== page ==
We’ve all seen them—the “help wanted” signs posted in business windows and even the “we’re sorry” notes, apologizing for long waits and reduced hours due to worker shortages.
Despite what was anticipated as a tough spell ahead for workers amid the COVID-19 pandemic, by some measures, 2021 has turned out to have some surprisingly positive outcomes for workers. There are record job openings, strong wage gains, new benefits packages, and increasingly flexible workplace policies.
But the picture isn’t quite so bright for employers, which ultimately is bad for employees.
For starters, an estimated 200,000 establishments went out of business because of the pandemic.
Many of those remaining face significant struggles, including finding the workers they need, adapting to new and changing safety standards, and revising workplace policies and compensation packages to meet employees’ desires for increased flexibility and other workplace changes.
Employers are also trying to plan ahead for an uncertain future. They’re also bracing for a litany of potential new government policies that would make it harder for them to do business and to grow their workforce.
This is far from what anyone expected would come out of the COVID-19 pandemic.
In July 2020, the Congressional Budget Office projected the unemployment rate would be 8 percent in September 2021. Instead, it fell below 8 percent to 7.8 percent a full year earlier, in September 2020, to the August 2021 figure of 5.4 percent.
Normally, a 5.4 percent unemployment rate (vs. 3.5 percent prior to the pandemic) would still give employers the upper hand, with plenty of available workers. But not today.
Instead, employers face a new phenomenon with elevated unemployment alongside a severe labor shortage. There are currently a record-shattering 10.1 million job openings in the United States; a full 2.5 million more jobs than the previous November 2018 record of 7.6 million job openings.
Businesses are anxious to resume their pre-pandemic operations, and with the government sending three rounds of stimulus checks that led to Americans saving nearly three times as much as normal—an extra $2.1 trillion—in the year following the pandemic, consumers are anxious to buy their products and services. But there aren’t enough workers to meet the demand.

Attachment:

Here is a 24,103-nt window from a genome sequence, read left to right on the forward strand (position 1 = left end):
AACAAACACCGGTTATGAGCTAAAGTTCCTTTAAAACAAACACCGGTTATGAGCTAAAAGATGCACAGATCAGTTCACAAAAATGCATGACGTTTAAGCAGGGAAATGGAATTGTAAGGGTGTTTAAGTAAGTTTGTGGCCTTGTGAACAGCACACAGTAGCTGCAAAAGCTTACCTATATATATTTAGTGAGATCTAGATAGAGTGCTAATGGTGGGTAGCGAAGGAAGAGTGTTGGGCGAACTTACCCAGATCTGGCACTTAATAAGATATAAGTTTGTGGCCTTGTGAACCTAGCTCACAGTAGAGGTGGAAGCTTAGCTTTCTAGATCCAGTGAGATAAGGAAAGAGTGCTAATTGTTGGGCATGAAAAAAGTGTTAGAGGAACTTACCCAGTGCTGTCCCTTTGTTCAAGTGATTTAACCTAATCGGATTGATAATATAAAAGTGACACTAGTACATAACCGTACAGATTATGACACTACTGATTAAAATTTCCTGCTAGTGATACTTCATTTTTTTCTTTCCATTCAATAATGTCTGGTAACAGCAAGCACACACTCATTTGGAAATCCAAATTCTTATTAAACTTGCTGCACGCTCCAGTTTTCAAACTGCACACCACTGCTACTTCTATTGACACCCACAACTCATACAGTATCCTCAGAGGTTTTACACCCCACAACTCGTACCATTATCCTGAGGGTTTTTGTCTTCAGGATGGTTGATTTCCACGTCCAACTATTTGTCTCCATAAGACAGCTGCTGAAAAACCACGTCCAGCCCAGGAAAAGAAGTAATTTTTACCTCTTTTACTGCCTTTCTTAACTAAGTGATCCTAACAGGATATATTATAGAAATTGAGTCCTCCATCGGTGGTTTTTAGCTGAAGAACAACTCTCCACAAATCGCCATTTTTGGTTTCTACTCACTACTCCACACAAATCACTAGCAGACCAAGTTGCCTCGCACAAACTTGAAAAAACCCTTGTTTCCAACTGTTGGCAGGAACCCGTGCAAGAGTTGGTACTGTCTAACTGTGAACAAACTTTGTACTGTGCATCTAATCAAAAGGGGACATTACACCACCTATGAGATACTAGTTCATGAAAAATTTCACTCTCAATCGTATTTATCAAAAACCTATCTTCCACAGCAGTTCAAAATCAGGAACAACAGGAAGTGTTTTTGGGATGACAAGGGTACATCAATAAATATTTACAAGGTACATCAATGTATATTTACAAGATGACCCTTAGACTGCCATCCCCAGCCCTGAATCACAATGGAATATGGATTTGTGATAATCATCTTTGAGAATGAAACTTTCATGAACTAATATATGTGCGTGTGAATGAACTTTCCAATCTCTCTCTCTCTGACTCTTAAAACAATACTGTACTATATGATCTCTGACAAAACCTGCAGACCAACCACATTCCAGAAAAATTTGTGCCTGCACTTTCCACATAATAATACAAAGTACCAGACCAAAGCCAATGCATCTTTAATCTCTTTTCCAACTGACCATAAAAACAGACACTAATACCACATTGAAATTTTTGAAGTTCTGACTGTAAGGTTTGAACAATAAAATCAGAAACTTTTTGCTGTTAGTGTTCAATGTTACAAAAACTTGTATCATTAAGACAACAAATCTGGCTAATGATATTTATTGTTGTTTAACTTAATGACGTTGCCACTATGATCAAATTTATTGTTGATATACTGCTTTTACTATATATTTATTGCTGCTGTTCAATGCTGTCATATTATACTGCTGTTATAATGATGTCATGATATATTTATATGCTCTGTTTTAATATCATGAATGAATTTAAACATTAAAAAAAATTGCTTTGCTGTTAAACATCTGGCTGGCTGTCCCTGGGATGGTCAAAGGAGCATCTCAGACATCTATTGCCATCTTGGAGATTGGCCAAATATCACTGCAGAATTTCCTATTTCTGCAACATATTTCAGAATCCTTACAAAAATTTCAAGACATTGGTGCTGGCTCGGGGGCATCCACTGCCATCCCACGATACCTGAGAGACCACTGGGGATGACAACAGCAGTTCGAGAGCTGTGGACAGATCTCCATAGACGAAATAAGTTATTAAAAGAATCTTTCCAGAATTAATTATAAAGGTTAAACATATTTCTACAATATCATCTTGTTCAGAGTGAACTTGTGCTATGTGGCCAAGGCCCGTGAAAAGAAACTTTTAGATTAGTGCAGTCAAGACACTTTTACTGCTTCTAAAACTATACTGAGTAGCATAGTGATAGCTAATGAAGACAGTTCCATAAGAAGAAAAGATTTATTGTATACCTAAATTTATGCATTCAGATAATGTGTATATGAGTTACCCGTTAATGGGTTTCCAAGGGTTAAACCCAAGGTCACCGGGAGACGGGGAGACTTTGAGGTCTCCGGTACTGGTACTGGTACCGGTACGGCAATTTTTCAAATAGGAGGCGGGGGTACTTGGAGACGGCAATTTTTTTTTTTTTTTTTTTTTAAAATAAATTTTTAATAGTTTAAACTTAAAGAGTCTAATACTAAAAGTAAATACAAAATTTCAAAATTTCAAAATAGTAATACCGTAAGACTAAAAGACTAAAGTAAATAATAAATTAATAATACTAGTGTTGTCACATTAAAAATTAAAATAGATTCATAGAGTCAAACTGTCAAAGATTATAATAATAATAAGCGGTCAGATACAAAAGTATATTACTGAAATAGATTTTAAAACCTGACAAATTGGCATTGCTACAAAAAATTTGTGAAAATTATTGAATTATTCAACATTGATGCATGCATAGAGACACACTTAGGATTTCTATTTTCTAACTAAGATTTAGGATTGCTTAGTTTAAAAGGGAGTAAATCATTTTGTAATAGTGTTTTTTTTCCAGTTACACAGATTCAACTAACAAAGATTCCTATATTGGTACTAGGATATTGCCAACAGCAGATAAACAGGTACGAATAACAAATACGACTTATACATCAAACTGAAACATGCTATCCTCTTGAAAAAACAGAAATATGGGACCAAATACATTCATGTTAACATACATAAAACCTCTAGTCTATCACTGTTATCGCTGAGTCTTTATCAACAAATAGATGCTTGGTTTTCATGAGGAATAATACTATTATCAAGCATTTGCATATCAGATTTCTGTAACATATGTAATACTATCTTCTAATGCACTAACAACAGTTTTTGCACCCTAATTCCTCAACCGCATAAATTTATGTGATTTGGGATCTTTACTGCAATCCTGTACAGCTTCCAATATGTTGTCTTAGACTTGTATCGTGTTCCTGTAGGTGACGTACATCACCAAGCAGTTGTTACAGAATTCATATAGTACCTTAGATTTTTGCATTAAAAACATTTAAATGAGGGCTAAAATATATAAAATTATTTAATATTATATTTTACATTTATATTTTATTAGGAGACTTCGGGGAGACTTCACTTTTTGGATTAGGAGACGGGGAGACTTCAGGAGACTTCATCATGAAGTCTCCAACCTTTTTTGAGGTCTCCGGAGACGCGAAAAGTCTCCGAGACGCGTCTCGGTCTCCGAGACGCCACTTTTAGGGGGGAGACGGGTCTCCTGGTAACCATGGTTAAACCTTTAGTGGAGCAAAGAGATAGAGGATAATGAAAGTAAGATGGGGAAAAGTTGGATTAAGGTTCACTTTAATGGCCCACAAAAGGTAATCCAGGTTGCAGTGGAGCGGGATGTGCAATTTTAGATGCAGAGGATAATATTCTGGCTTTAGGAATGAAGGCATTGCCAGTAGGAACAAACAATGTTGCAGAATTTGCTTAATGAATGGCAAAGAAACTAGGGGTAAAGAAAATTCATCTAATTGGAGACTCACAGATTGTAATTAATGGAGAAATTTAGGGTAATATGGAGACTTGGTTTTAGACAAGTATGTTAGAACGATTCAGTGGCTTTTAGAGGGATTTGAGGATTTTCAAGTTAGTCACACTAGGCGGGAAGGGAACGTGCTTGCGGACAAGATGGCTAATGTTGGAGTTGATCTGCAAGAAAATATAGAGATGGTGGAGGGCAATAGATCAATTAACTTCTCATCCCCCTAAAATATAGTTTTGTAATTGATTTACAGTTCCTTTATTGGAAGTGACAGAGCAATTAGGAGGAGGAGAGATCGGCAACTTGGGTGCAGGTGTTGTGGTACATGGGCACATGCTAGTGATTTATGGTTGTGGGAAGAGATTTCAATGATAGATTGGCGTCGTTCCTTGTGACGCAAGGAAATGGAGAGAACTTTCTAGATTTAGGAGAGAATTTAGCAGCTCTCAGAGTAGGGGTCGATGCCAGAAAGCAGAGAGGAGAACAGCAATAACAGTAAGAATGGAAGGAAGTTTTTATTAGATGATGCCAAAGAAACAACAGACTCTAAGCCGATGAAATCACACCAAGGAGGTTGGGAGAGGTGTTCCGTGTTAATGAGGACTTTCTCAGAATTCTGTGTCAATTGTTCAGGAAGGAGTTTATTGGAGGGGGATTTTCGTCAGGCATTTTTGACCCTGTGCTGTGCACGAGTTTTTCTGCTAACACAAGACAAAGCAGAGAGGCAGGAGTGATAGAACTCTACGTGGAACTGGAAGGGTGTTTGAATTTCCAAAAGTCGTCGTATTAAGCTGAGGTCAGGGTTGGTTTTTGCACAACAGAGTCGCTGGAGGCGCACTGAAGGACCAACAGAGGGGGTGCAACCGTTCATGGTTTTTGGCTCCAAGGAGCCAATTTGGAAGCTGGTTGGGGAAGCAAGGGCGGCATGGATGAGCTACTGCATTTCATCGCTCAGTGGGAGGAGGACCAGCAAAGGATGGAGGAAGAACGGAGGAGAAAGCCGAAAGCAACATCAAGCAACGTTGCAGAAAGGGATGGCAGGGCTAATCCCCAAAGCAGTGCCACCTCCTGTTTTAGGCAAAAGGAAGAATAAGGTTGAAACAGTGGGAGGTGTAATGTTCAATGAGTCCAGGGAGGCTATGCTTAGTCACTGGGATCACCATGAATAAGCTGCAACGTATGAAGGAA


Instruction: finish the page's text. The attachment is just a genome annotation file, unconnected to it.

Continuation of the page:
And yet, many employers feel like they can’t ask the workers they do have to perform new tasks or to work more hours, out of fear that they’ll quit. And workers are doing so in record-high numbers, with an average of 3.8 million workers quitting their jobs each month. The struggle for workers has led to employers increasing wages, providing signing bonuses, and offering new and expanded benefits, college tuition reimbursement, and paid family and medical leave.
Moreover, employers are responding to workers’ desires for increased flexibility and remote-work options. This was already a trend prior to the pandemic, and fortunately, some of the technology that employers have adapted will make it easier to meet these desired changes going forward.
It is hoped more workers will return to the labor market with the end of federal unemployment bonuses on Sept. 4, and alongside a more normal school year for kids. But employers still face an uncertain future when it comes to the scores of federal labor laws that dictate how they can and must do business.
For example, under the PRO Act that is part of the Democrats’ $3.5 trillion budget reconciliation package, it would become extremely difficult for companies to hire contractors. That would make it especially hard for small businesses to compete as employers with four or fewer employees rely on seven contractors, on average, to run their businesses.
The entire franchise business model that works for 750,000 establishments that employ 8 million workers in the United States could be upended by changing definitions and unwarranted legal liabilities.
Politicians and bureaucrats could get between employers’ and workers’ best interests by replacing performance-based pay with rigid pay schedules and imposing a one-size-fits-all federal paid family leave program that would crowd out more flexible and accommodating employer-provided ones.
Moreover, the Biden administration’s blatant attempt to force workers into unions could further drive up costs for taxpayers and consumers, limit job growth, and make it harder for workers to achieve the flexible workplace policies they increasingly desire.
And finally, the president’s planned corporate tax hike would give U.S. corporations the highest tax rate among the Organisation for Economic Co-operation and Development—a move that would especially hurt small businesses, with 85 percent of companies that would face tax hikes having only 20 or fewer employees.
While the state of labor in 2021 is incredibly strong for workers, that will almost certainly change if policymakers follow through on their plans to raise taxes, impose new regulations, and micromanage employer and employee relationships.
This piece originally appeared in Inside Sources